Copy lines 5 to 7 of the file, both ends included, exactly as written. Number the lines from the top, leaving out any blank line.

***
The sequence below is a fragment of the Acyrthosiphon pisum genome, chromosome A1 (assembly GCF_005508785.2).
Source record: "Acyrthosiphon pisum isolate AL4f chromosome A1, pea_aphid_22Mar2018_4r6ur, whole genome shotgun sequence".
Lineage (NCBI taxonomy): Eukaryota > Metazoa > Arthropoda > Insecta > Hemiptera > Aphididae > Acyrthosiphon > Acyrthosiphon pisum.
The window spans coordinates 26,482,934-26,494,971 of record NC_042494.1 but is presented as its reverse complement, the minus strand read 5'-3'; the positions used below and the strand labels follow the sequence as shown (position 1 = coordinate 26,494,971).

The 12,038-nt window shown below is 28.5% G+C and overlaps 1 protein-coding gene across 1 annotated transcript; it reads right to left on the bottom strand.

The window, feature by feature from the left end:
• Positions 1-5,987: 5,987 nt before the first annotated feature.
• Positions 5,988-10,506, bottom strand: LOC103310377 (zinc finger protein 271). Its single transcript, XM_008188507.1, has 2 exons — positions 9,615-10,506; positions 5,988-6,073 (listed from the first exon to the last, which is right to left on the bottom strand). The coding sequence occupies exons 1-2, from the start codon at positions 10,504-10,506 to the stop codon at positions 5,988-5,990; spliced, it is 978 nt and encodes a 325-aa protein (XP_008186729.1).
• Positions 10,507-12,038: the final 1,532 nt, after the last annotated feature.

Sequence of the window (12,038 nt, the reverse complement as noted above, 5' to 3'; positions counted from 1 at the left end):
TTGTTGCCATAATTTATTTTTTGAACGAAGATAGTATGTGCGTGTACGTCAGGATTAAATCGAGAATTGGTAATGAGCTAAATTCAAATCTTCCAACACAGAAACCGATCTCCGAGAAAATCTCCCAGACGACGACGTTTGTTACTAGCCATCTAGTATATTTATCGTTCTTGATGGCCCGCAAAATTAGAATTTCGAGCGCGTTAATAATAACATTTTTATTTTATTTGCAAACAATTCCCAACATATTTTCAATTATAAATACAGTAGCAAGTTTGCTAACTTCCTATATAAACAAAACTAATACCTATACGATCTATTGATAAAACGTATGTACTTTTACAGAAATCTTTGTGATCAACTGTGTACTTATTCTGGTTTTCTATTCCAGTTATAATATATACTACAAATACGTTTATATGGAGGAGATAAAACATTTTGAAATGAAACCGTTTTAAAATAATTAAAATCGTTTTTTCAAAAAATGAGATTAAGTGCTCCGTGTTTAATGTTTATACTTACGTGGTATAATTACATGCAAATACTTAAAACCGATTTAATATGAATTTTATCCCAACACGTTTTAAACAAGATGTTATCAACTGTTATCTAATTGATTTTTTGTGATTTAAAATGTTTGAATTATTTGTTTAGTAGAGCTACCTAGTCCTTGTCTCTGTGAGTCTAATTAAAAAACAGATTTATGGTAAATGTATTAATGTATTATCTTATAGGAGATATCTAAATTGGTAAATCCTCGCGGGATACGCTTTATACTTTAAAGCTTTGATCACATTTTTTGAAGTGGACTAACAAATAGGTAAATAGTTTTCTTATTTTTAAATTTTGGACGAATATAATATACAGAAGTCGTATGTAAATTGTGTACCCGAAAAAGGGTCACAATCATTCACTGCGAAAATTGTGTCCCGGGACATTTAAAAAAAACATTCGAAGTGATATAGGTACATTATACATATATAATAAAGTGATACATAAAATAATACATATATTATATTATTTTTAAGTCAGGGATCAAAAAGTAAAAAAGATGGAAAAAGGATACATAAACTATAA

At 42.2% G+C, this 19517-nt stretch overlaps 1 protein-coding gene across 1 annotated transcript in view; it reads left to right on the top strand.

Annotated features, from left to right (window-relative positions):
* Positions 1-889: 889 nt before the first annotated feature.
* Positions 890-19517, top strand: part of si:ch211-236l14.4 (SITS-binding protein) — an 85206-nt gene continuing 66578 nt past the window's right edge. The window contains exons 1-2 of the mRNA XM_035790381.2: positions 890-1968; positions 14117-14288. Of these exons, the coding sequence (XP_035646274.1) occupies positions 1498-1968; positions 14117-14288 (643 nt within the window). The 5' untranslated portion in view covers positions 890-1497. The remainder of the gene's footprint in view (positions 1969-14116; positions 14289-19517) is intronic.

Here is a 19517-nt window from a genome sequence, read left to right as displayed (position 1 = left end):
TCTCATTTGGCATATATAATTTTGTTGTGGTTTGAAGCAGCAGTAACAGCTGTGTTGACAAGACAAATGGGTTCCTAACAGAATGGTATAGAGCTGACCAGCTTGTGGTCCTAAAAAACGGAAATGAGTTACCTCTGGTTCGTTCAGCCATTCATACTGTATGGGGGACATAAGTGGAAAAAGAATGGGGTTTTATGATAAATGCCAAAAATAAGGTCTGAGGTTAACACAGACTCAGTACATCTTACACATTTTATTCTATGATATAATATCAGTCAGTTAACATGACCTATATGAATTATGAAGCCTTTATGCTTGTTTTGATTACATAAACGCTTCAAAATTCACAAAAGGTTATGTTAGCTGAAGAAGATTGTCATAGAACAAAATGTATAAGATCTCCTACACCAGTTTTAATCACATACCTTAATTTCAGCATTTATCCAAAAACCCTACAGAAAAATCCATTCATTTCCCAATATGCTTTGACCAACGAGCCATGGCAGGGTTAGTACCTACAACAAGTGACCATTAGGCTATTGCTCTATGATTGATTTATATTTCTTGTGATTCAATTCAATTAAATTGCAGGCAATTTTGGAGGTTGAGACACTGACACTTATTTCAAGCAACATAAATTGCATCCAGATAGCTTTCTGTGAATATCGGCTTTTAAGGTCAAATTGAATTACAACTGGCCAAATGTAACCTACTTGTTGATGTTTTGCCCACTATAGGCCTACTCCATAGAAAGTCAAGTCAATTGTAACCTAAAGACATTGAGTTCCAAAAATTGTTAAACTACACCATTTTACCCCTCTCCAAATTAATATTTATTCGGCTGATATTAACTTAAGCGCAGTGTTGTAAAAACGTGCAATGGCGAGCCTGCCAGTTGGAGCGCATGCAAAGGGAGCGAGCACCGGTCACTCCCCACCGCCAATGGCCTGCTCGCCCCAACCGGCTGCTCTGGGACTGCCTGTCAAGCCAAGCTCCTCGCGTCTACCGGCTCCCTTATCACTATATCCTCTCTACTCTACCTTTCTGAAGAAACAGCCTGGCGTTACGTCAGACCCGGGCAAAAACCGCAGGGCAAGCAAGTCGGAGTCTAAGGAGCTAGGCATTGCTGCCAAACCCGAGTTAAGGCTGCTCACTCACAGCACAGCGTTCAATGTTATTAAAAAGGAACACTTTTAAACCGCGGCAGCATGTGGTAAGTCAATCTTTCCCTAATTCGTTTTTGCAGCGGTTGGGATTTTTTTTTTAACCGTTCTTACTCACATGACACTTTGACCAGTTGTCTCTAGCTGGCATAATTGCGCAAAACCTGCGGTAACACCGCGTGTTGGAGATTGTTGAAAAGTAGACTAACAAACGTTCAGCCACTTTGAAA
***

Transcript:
The 12,038-nt window shown below is 28.5% G+C and overlaps 1 protein-coding gene across 1 annotated transcript; it reads right to left on the bottom strand.

The window, feature by feature from the left end:
• Positions 1-5,987: 5,987 nt before the first annotated feature.